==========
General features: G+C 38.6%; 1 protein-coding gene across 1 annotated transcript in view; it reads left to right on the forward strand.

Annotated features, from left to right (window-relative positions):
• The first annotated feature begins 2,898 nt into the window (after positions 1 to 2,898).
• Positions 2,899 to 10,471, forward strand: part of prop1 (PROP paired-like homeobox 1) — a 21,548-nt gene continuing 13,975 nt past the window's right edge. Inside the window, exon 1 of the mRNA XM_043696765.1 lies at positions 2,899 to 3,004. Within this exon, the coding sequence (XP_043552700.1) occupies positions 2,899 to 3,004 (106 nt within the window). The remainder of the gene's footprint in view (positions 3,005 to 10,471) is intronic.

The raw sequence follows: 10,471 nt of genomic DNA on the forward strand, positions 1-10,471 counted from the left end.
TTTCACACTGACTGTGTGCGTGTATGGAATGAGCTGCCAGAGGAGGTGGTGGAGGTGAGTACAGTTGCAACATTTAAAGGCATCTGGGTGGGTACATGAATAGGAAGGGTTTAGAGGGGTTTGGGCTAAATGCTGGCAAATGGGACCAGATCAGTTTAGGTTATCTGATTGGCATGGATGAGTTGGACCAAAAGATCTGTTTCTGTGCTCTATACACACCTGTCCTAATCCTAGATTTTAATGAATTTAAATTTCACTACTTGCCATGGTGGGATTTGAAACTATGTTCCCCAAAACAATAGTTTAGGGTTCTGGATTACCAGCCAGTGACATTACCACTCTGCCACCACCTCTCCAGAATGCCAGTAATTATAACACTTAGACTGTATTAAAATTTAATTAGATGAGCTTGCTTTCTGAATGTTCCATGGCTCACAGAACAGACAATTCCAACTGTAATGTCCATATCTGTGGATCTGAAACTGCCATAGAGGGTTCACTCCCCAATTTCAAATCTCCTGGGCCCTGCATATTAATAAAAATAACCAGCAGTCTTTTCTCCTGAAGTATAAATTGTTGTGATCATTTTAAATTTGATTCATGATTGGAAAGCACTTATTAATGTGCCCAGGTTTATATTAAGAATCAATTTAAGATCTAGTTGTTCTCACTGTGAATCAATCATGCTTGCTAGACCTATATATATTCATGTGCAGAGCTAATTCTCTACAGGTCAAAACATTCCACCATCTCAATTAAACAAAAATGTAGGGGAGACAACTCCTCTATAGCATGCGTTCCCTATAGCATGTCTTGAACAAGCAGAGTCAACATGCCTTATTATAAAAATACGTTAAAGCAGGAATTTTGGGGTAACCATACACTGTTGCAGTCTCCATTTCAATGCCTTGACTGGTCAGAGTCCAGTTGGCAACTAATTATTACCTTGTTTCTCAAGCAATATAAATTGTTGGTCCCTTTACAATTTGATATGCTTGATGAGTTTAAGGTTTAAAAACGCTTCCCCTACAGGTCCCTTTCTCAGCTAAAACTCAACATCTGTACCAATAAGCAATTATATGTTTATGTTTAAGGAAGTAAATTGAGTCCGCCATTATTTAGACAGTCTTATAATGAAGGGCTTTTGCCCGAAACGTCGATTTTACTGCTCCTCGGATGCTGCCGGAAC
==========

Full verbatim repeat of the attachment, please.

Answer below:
General features: G+C 38.6%; 1 protein-coding gene across 1 annotated transcript in view; it reads left to right on the forward strand.

Annotated features, from left to right (window-relative positions):
• The first annotated feature begins 2,898 nt into the window (after positions 1 to 2,898).
• Positions 2,899 to 10,471, forward strand: part of prop1 (PROP paired-like homeobox 1) — a 21,548-nt gene continuing 13,975 nt past the window's right edge. Inside the window, exon 1 of the mRNA XM_043696765.1 lies at positions 2,899 to 3,004. Within this exon, the coding sequence (XP_043552700.1) occupies positions 2,899 to 3,004 (106 nt within the window). The remainder of the gene's footprint in view (positions 3,005 to 10,471) is intronic.

The raw sequence follows: 10,471 nt of genomic DNA on the forward strand, positions 1-10,471 counted from the left end.
TTTCACACTGACTGTGTGCGTGTATGGAATGAGCTGCCAGAGGAGGTGGTGGAGGTGAGTACAGTTGCAACATTTAAAGGCATCTGGGTGGGTACATGAATAGGAAGGGTTTAGAGGGGTTTGGGCTAAATGCTGGCAAATGGGACCAGATCAGTTTAGGTTATCTGATTGGCATGGATGAGTTGGACCAAAAGATCTGTTTCTGTGCTCTATACACACCTGTCCTAATCCTAGATTTTAATGAATTTAAATTTCACTACTTGCCATGGTGGGATTTGAAACTATGTTCCCCAAAACAATAGTTTAGGGTTCTGGATTACCAGCCAGTGACATTACCACTCTGCCACCACCTCTCCAGAATGCCAGTAATTATAACACTTAGACTGTATTAAAATTTAATTAGATGAGCTTGCTTTCTGAATGTTCCATGGCTCACAGAACAGACAATTCCAACTGTAATGTCCATATCTGTGGATCTGAAACTGCCATAGAGGGTTCACTCCCCAATTTCAAATCTCCTGGGCCCTGCATATTAATAAAAATAACCAGCAGTCTTTTCTCCTGAAGTATAAATTGTTGTGATCATTTTAAATTTGATTCATGATTGGAAAGCACTTATTAATGTGCCCAGGTTTATATTAAGAATCAATTTAAGATCTAGTTGTTCTCACTGTGAATCAATCATGCTTGCTAGACCTATATATATTCATGTGCAGAGCTAATTCTCTACAGGTCAAAACATTCCACCATCTCAATTAAACAAAAATGTAGGGGAGACAACTCCTCTATAGCATGCGTTCCCTATAGCATGTCTTGAACAAGCAGAGTCAACATGCCTTATTATAAAAATACGTTAAAGCAGGAATTTTGGGGTAACCATACACTGTTGCAGTCTCCATTTCAATGCCTTGACTGGTCAGAGTCCAGTTGGCAACTAATTATTACCTTGTTTCTCAAGCAATATAAATTGTTGGTCCCTTTACAATTTGATATGCTTGATGAGTTTAAGGTTTAAAAACGCTTCCCCTACAGGTCCCTTTCTCAGCTAAAACTCAACATCTGTACCAATAAGCAATTATATGTTTATGTTTAAGGAAGTAAATTGAGTCCGCCATTATTTAGACAGTCTTATAATGAAGGGCTTTTGCCCGAAACGTCGATTTTACTGCTCCTCGGATGCTGCCGGAAC